Kingdom Animalia
Phylum Chordata
Superclass Tetrapoda
Class Reptilia
Subclass Diapsida
Order Ichthyosauria
Family Shastasauridae
Genus Shastasaurus
1st Species Shastasaurus pacificus
2nd Species Shastasaurus alexandrae
3rd Species Shastasaurus sikanniensis
Other attributes
Time Range 235-205.6 mya
Location United States of America, Canada
Name Meaning Mount Shasta reptile
Physical Dimensions 8.3 meters long for S.alexandrae; 19.6 meters long for S.sikanniensis
Weight 30.9 tonnes for S.sikanniensis
Dietary Classification Carnivore

Shastasaurus is a shastasaurid ichthyosaurian reptile from the Late Triassic of the United States of America and Canada. It was named in 1895 by John Campbell Merriam. It was the biggest ichthyosaur to swim the prehistoric seas, and by extension, the biggest marine reptile of all time.


Shastasaurus was relatively unique for an ichthyosaur. It had an elongated and streamlined body, 4 flippers, a long tail with a fluke on its end, and a conical head with large, toothless jaws. Its body would have been covered in scaly skin.


Shastasaurus was a predator, preying on fish and cephalopods. Its teeth were small yet sharp, and were used to get a hold of slippery prey.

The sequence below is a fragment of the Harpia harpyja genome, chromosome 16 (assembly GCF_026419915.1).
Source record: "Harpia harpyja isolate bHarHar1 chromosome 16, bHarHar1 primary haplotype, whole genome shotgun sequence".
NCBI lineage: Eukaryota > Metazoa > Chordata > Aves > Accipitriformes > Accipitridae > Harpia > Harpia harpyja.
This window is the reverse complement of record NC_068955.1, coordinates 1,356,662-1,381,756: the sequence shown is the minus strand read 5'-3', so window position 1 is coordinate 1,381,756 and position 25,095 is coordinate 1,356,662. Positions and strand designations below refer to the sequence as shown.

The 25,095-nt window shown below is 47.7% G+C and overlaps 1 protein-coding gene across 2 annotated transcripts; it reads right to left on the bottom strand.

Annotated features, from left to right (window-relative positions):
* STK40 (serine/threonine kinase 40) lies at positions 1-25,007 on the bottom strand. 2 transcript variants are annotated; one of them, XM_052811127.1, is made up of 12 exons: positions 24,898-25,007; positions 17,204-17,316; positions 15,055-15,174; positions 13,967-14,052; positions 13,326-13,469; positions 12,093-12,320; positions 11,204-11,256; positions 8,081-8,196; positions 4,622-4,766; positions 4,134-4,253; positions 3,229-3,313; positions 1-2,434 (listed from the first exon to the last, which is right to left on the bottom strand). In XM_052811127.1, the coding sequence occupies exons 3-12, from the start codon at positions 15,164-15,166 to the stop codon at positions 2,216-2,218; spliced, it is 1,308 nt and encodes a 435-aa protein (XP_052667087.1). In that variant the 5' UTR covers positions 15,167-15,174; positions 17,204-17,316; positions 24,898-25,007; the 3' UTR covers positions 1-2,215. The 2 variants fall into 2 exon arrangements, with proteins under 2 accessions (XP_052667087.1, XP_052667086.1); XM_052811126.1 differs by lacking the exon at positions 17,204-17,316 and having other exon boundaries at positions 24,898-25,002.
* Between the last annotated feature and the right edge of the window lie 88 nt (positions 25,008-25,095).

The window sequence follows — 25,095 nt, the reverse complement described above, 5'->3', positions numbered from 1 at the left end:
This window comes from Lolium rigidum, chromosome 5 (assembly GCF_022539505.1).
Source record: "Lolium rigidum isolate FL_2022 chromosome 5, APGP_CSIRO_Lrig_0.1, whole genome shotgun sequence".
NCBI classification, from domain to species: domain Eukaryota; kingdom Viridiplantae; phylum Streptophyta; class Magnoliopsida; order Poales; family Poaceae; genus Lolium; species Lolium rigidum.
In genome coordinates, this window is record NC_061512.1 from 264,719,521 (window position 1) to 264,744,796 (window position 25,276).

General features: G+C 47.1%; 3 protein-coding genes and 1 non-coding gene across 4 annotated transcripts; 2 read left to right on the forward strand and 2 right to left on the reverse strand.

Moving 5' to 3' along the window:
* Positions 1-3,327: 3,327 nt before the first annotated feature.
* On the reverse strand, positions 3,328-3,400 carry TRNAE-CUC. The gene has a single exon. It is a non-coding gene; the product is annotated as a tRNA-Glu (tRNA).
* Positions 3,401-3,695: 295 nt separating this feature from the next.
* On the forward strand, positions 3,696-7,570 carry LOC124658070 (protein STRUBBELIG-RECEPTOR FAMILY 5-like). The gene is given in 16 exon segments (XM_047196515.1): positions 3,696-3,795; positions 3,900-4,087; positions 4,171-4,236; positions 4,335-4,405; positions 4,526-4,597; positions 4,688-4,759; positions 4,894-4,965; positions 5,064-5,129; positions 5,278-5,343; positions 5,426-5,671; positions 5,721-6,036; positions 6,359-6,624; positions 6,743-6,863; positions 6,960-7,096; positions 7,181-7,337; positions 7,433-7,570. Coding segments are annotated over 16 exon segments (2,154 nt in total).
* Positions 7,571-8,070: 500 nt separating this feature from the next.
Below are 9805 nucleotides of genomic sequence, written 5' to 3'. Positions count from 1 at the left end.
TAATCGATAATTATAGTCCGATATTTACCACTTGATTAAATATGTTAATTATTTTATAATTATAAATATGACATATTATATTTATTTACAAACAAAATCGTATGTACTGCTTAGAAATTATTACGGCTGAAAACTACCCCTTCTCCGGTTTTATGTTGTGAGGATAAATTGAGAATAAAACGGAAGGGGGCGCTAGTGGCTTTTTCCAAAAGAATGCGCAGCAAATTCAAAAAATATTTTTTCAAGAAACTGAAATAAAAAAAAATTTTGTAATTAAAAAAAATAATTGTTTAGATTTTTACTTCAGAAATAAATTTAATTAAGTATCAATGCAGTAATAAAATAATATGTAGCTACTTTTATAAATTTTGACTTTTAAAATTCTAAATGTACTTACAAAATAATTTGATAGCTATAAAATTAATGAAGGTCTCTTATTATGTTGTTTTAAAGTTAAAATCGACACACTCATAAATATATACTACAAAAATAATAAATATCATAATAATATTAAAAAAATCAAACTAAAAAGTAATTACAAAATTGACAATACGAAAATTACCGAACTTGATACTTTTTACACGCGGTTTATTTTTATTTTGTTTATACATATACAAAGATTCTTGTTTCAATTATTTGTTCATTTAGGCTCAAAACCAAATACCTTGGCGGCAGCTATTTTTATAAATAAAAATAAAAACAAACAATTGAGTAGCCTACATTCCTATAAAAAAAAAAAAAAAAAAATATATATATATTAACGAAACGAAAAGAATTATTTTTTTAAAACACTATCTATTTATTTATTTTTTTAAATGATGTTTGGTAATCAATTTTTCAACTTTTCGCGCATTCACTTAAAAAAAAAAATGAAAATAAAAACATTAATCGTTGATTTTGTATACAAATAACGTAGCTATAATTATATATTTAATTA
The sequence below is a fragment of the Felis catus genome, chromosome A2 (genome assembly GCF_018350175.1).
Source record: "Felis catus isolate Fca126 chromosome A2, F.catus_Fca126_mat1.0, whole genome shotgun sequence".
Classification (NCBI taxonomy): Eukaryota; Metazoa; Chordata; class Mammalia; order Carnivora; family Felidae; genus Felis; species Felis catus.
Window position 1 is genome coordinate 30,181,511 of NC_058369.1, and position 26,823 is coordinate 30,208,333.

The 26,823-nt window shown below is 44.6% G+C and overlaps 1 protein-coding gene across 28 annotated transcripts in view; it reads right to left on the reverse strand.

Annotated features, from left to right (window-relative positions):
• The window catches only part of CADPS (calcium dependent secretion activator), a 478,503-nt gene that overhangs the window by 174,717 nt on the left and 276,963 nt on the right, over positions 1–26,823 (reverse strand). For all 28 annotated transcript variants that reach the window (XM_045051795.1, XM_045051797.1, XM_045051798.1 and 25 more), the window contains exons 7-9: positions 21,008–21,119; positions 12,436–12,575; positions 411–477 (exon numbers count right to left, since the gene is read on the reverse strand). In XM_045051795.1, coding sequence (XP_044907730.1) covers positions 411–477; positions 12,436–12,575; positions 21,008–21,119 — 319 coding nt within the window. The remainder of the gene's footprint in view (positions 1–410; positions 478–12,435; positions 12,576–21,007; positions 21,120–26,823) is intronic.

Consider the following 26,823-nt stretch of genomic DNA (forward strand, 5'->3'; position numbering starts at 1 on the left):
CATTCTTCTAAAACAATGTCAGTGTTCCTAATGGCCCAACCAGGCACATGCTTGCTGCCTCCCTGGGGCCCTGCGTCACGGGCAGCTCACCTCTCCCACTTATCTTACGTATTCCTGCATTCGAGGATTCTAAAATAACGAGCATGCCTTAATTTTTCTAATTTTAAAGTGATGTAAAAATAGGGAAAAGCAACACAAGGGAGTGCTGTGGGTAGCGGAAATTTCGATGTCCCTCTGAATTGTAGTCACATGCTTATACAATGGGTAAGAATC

Unlike other Triassic ichthyosaurs (like Cymbospondylus), Shastasaurus did not have any teeth on its jaws; in fact, even the juveniles had toothless jaws. However, it made up for this with its hunting strategy: it lunged at large schools of small fish or cephalopods with its mouth open, creating a small vacuum that sucked water particles and prey items into its mouth; this would have been useful when dealing with cephalopods, as they are able to propel themselves forward with jets of water. One species of Shastasaurus, Shastasaurus sikanniensis, reached 19.6 meters in length and weighed 30.9 tonnes, and would have been impervious to predation. As well as this, due to its increased dimensions, it would have been able to collect more air than other marine reptiles, as well as hold its breath for a longer time; therefore, it would have been able to dive deeper into the depths of the Triassic oceans.

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